Step 9: Weld!

Hold the tungsten electrode about an inch away from the metal. Never touch the metal with the electrode. If you do, molten aluminum will leap onto the electrode. If this happens, stop, turn off the welder, remove the tungsten rod , and grind it down.

Jam down on the foot-pedal to quickly dump a bunch of current and heat into the metal.

The idea is to very quickly heat the metal and start the weld pool. You'll know it when you see it - the metal becomes fluid.

Start on an edge.

When the pool has formed, touch the rod in.

If you heat the metal for too long, it will warp. The longer the metal is heated, the more it will warp.

This is a "tack" weld, to hold the metal piece in place, so you can take off the clamps and do big long bead welds.

Once you have a weld pool started, you can ease off the pedal a little, to control the amount of heat and current being applied to the metal.

Welds shrink as they cool, so you can alternate sides to keep the welds even, and to keep one side of metal from getting too hot and warping. Hot metal can warp a great deal, and if you don't change sides, you might find yourself even 1/4" off of where the metal ought to be.
<p>Nice overview on TIG process. Yes the process can be used to make tricky welds. Also it produces high profile welds as compared to other processes like stick, oxyacetylene etc. rod grinding, type of gas shielding are the primary concerns. also found some useful about TIG </p><p><a href="http://www.weldpedia.com/2015/03/learn-to-weld-using-tig-welding-process.html" rel="nofollow">http://www.weldpedia.com/2015/03/learn-to-weld-usi...</a></p>
Hi, just for complementing, there is a leather gorget also available for protecting the neck. Sounds medieval, but it's true :)
https://www.instructables.com/id/How-to-Weld-TIG/<br>Hmm... your 'ible looks very very similar to stasterisks...
looks like a direct copy to me, really people.
Good basic write up - just a couple comments: <br> <br>The radioactivity of Thoriated Tungsten is a non-issue. If it's the best electrode for the job, use it and dont worry about it. Thoriated Tungsten works great with 4130 alloys. <br> <br>Pure Tungsten is *not* always the best choice for Aluminum. I prefer 1.5% Lanthinated Tungsten for the sole reason it performs equally well with both steel and aluminum for multiple alloys. <br> <br>If possible, when grinding the tip it should be directed away from the point to avoid driving impurities into the electrode. Definitely do not grind the tungsten perpendicular plane of rotation of the grinding stone - your arc may get unpredictable wander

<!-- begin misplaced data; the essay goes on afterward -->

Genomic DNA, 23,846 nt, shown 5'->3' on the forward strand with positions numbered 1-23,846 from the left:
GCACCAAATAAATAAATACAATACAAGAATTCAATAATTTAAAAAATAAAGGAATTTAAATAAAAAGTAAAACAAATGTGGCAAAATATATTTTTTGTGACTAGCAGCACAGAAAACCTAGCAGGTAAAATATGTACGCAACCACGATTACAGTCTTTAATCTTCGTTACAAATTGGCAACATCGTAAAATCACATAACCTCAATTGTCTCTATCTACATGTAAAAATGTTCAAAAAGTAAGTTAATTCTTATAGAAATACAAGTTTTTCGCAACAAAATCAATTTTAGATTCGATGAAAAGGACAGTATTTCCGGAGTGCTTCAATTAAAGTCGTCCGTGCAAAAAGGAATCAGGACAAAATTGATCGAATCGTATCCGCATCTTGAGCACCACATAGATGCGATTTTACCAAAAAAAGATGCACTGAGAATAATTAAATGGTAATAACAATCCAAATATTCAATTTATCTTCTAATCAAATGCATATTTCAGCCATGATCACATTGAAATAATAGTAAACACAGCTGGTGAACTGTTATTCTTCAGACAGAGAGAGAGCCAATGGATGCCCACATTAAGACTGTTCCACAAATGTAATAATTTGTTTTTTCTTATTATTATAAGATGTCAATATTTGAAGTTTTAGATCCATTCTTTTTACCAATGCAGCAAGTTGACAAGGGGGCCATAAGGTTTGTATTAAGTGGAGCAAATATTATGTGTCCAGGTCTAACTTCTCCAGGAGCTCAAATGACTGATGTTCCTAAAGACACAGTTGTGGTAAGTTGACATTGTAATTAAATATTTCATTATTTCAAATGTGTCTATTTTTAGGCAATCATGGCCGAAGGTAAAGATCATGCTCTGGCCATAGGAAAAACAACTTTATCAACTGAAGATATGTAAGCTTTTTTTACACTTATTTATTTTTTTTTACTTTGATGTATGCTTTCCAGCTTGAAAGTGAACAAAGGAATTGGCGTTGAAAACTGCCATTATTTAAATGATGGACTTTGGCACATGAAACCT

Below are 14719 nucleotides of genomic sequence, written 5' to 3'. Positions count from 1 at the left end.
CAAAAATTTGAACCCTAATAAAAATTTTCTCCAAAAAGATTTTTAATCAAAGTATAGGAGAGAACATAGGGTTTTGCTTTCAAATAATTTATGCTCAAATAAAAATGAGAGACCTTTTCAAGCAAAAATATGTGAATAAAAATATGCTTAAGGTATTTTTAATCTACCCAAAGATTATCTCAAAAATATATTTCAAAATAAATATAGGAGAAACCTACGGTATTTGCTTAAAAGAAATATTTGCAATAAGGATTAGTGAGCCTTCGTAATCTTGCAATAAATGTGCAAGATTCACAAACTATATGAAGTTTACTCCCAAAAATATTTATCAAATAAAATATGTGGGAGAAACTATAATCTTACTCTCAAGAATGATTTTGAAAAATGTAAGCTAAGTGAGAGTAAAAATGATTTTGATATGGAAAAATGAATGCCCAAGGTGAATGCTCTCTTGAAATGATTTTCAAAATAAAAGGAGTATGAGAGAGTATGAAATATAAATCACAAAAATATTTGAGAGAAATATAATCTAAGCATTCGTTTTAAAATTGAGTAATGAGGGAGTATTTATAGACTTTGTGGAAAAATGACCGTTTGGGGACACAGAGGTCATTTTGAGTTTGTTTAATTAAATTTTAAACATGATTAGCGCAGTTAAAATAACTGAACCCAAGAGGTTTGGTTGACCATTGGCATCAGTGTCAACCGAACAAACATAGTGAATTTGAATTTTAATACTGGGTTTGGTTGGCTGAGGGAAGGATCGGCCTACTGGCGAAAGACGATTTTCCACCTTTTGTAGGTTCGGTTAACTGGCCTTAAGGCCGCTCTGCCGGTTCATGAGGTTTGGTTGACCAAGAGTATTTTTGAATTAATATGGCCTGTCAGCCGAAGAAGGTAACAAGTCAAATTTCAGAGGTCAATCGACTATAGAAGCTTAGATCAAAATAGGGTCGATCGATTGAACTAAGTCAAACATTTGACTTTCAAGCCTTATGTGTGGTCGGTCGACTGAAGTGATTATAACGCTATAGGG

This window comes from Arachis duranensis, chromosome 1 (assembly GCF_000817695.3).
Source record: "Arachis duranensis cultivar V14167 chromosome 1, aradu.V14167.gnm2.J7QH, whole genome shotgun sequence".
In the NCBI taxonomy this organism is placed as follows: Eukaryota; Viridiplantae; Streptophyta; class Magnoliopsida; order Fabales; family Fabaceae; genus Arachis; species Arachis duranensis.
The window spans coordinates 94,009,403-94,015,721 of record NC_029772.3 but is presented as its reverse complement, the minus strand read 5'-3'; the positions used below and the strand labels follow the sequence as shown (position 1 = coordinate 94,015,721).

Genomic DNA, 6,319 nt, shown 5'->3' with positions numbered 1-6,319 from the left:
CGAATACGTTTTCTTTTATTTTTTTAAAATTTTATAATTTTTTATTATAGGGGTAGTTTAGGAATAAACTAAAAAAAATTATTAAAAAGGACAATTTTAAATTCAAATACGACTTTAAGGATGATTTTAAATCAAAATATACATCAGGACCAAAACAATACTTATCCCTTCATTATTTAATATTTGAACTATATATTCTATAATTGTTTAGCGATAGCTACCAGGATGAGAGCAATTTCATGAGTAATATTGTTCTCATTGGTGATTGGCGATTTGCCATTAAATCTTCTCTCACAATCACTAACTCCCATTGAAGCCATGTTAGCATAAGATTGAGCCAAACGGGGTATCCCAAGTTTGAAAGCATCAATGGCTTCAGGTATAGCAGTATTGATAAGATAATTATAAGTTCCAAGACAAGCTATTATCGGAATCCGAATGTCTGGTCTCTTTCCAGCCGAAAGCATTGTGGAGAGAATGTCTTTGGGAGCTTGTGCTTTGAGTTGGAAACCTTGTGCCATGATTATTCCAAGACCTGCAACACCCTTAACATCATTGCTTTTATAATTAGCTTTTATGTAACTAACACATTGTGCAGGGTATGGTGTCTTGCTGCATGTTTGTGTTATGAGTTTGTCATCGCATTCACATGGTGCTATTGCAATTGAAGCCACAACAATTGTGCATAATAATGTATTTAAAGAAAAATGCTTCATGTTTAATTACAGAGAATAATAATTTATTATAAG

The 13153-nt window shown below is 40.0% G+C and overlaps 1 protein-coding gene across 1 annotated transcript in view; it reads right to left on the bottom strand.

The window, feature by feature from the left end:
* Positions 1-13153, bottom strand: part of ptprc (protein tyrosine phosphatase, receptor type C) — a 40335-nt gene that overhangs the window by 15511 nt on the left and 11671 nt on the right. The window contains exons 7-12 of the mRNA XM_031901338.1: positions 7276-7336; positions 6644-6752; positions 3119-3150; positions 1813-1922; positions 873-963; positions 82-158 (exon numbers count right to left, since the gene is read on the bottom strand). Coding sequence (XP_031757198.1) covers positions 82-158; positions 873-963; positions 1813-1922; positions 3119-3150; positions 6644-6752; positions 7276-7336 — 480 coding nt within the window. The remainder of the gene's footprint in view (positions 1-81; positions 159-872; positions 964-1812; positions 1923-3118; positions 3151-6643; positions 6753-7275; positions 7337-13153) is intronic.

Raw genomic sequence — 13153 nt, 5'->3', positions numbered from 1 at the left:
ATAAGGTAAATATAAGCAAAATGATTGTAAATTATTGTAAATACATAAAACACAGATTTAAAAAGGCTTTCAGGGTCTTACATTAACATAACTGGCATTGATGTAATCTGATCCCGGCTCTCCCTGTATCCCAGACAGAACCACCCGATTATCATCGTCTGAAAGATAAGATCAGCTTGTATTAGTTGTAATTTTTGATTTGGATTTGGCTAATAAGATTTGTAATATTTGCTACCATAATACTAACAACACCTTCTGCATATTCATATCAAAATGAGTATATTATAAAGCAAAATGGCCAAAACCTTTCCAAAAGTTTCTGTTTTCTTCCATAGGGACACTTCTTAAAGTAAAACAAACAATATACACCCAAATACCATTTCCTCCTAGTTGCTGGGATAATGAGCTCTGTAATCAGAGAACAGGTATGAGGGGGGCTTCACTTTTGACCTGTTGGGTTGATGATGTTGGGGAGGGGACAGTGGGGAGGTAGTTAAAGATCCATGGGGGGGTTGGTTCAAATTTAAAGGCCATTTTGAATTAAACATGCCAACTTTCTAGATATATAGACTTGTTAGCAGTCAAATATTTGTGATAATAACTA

I agree with Sleepismything92. Your welds need improvement. I've been welding for a little over a decade now and am certified in Arc, Mig, Tig and Flux Core. <br> <br>Another thing to consider is that while pure tungsten is recommended for aluminum, I find that I get much better results with 2% Thoriated. You can use it for pretty much any type of metal. <br> <br>Also, you missed a step when setting up the gas. Usually you are going to want to set the gauge to about 25 cfm if you are welding indoors with little to no wind. If you are in more of a windy environment, you can crank it up to around 40 cfm. And always remember to try and block the wind as much as possible. <br> <br>When you are making your weld, there are two primary methods. Freehand and walking the cup. I prefer freehand beads but it is good to know both. <br> <br>The other thing is that you seem to have missed talking about Mig welding entirely.
Im a tig welder, and i can manage to make a very strong weld while at the same time having a very appealing appearance. On your picture of the aluminum welds in the last step, you don't even have complete fusion in the welds. You should try using slightly more heat, with your high frequency set all the way to full penetration, then dip the rod in more frequently<br><br>

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